Apple iLife 08
- In iPhoto, Events organises photos for you; GarageBand gives you the ability to record multiple takes within a specific marked section of a song; iWeb '08 has the ability to add 'widgets' to your Web pages; iWeb '08 is both versatile and impressively easy to use
- iMovie looks more crowded and complicated than before; iMovie isn't user-friendly; there is nothing genuinely new about iDVD
On the whole, we have very few criticisms of iLife. As ever, it represents superb value for money and the new versions of iPhoto, GarageBand and even iWeb are impressive (barring a few iWeb glitches of which you need to be aware). Even the minor upgrade to iDVD is worth having. iMovie '08, however, sticks out like a sore thumb. It may indeed offer a new approach to video-editing, but that doesn't alter the fact that -- in its current form, at least -- it simply isn't ready to act as a replacement for iMovie '06. Hopefully future iterations of this program will bring it up to scratch -- and at least it doesn't erase the old version when you install it.
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All Mac users are familiar with iLife because it's included free with every new Mac. But the new version may surprise even the most stalwart Mac users. "This is the biggest jump in iLife since we introduced it." So said Steve Jobs when he unveiled iLife '08 in November.
Programs such as iPhoto, iMovie, and iDVD, are the ideal tools for people who want to use their Mac to create and organise digital photos, music and video. This powerful, yet easy to use software suite is one of the key features that attracts new users to the Mac. But although Mac sales have flourished in the last couple of years, the iLife suite has actually been neglected during that time -- with no significant updates since 'Life '06 was introduced almost two years ago.
Well, Apple's made up for that now with iLife '08. There are major upgrades for iPhoto, GarageBand and iWeb that make them more powerful than ever, as well as keeping up to date with new developments such as the rise of YouTube. This new release isn't without controversy, though -- for with iMovie '08 Apple has gone so far as to scrap the previous program altogether and release something entirely new. So read on to find out if that two-year wait was worth it.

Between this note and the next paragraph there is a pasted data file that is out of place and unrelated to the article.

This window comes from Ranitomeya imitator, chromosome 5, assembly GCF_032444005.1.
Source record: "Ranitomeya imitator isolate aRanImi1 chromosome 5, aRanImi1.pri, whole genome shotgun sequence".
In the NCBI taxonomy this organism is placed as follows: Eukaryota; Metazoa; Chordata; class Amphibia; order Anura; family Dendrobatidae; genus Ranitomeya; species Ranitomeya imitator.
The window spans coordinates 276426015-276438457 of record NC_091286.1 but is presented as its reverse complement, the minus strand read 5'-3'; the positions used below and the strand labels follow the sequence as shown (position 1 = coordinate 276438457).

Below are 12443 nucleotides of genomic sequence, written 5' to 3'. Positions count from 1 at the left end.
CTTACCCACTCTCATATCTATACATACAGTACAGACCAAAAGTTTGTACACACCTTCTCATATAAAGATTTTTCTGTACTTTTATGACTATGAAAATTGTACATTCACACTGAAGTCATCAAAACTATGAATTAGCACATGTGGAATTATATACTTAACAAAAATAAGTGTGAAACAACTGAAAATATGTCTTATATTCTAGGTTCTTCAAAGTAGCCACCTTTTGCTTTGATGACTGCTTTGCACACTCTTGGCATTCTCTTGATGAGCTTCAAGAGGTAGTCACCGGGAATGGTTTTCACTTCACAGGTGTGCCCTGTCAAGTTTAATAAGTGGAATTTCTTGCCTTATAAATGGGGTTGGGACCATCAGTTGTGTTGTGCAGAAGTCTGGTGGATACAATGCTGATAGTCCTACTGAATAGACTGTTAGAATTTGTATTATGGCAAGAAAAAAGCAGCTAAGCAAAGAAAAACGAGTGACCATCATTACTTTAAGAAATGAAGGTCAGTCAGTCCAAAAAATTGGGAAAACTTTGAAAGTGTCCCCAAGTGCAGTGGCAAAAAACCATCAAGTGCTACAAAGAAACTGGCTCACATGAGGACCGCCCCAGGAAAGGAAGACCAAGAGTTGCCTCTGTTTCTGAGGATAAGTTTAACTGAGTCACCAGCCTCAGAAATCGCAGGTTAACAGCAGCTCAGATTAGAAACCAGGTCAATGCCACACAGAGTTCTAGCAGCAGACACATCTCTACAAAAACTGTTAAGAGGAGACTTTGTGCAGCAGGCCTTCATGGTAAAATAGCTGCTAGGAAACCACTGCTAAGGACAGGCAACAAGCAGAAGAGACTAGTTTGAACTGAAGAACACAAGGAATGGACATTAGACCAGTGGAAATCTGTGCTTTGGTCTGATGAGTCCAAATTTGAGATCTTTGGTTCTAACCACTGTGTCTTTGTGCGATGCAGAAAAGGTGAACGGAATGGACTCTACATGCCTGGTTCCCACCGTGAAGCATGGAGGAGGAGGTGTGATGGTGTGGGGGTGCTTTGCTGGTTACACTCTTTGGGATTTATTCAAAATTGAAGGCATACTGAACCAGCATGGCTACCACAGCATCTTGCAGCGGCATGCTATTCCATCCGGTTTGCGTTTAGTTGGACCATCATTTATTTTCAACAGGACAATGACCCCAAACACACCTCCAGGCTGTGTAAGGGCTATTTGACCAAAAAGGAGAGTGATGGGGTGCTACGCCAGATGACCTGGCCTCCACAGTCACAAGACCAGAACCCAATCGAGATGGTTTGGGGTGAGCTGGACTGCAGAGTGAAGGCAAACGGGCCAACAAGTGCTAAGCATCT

In the picture
In some ways, iPhoto has become a victim of its own success. The program makes it so easy to manage large collections of digital photos that, according to Apple, it's now quite common for people to load thousands upon thousands of photos into it. Managing such a large number of photos can be a bit of a chore -- even with the program's ability to group photos into Albums, as you still have to sort through all those photos and choose the contents of each Album yourself.
So Apple has added a new feature called 'Events' that lets iPhoto do most of the donkey-work for you. The 'Source' panel has been reorganised so that instead of simply showing a 'Library' it now includes two new items labelled 'Photos' and 'Events'. The Photos item is the same as the old 'Library' -- click on it and you'll see previews of every single photo stored in the program. However, when you import photos into iPhoto it will now automatically group all photos taken on the same day into a new Event. When you click on Events you will just see the first photo in that group, which now acts as a kind of preview for the entire Event. However, you can quickly skim through all the other photos in that Event simply by rolling the mouse gently over that first photo. This is a really clever idea, as it effectively means that iPhoto is doing all the work of organising your photos for you, while also making it easy to skim through your photos to find what you want.
If you've got a mixture of photos that were taken on the same day -- perhaps a wedding ceremony and then a reception party afterwards -- you can easily split them into separate Events. You can also merge multiple Events to combine sets of photos taken over a period of several days. We actually suspect that many people will now stop using the Albums feature altogether and just let iPhoto organise everything into Events for them instead. We also like the ability to choose exactly which photos you import from your camera, because this will save time weeding them out later.
The editing tools in iPhoto have been improved too. The Crop tool now displays a grid that illustrates the 'rule of thirds' (dividing the picture into a 3x3 grid so that you can centre the main subject properly), and there are also new tools for adjusting highlights and shadows. One nice touch is the ability to adjust settings such as brightness and contrast for one picture, and then copy those new settings onto other photos as well. This will be handy if you've got a set of photos that were all taken in the same lighting conditions, and which all need the same adjustments.
Unfortunately, some of the other editing tools -- such as the red-eye removal -- are still rather crude, and iPhoto is still no replacement for a photo-editing program such as Photoshop Elements. It's important to remember, though, that iPhoto is primarily a tool for managing your photo library, rather than a true editing program -- and on that score this upgrade works extremely well.
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